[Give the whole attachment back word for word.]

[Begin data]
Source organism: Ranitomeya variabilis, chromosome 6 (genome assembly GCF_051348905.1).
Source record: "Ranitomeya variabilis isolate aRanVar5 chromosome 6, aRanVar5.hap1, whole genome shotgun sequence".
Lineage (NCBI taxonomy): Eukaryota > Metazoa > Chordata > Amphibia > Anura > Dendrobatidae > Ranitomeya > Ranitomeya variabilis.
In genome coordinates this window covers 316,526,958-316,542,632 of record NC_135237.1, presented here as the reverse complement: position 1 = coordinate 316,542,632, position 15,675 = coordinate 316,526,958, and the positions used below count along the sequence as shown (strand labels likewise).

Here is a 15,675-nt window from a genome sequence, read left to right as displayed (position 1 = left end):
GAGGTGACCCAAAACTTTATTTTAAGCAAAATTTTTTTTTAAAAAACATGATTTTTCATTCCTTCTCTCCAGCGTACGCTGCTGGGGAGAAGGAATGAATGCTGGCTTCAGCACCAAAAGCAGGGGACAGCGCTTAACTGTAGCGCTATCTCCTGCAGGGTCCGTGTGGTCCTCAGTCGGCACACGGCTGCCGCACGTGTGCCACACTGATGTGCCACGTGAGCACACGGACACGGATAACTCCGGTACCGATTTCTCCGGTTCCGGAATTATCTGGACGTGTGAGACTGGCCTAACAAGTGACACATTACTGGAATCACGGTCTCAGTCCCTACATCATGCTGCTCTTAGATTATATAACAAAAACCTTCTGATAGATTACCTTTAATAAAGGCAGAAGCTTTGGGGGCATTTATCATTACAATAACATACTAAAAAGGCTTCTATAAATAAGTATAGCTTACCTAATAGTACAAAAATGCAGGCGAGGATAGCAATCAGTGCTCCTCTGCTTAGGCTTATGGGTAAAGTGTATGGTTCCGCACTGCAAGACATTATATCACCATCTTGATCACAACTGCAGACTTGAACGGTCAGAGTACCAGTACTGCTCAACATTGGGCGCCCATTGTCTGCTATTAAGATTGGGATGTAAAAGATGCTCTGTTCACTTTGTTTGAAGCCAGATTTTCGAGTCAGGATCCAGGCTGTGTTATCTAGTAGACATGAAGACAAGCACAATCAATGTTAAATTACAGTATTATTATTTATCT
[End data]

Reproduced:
Source organism: Ranitomeya variabilis, chromosome 6 (genome assembly GCF_051348905.1).
Source record: "Ranitomeya variabilis isolate aRanVar5 chromosome 6, aRanVar5.hap1, whole genome shotgun sequence".
Lineage (NCBI taxonomy): Eukaryota > Metazoa > Chordata > Amphibia > Anura > Dendrobatidae > Ranitomeya > Ranitomeya variabilis.
In genome coordinates this window covers 316,526,958-316,542,632 of record NC_135237.1, presented here as the reverse complement: position 1 = coordinate 316,542,632, position 15,675 = coordinate 316,526,958, and the positions used below count along the sequence as shown (strand labels likewise).

Here is a 15,675-nt window from a genome sequence, read left to right as displayed (position 1 = left end):
GAGGTGACCCAAAACTTTATTTTAAGCAAAATTTTTTTTTAAAAAACATGATTTTTCATTCCTTCTCTCCAGCGTACGCTGCTGGGGAGAAGGAATGAATGCTGGCTTCAGCACCAAAAGCAGGGGACAGCGCTTAACTGTAGCGCTATCTCCTGCAGGGTCCGTGTGGTCCTCAGTCGGCACACGGCTGCCGCACGTGTGCCACACTGATGTGCCACGTGAGCACACGGACACGGATAACTCCGGTACCGATTTCTCCGGTTCCGGAATTATCTGGACGTGTGAGACTGGCCTAACAAGTGACACATTACTGGAATCACGGTCTCAGTCCCTACATCATGCTGCTCTTAGATTATATAACAAAAACCTTCTGATAGATTACCTTTAATAAAGGCAGAAGCTTTGGGGGCATTTATCATTACAATAACATACTAAAAAGGCTTCTATAAATAAGTATAGCTTACCTAATAGTACAAAAATGCAGGCGAGGATAGCAATCAGTGCTCCTCTGCTTAGGCTTATGGGTAAAGTGTATGGTTCCGCACTGCAAGACATTATATCACCATCTTGATCACAACTGCAGACTTGAACGGTCAGAGTACCAGTACTGCTCAACATTGGGCGCCCATTGTCTGCTATTAAGATTGGGATGTAAAAGATGCTCTGTTCACTTTGTTTGAAGCCAGATTTTCGAGTCAGGATCCAGGCTGTGTTATCTAGTAGACATGAAGACAAGCACAATCAATGTTAAATTACAGTATTATTATTTATCT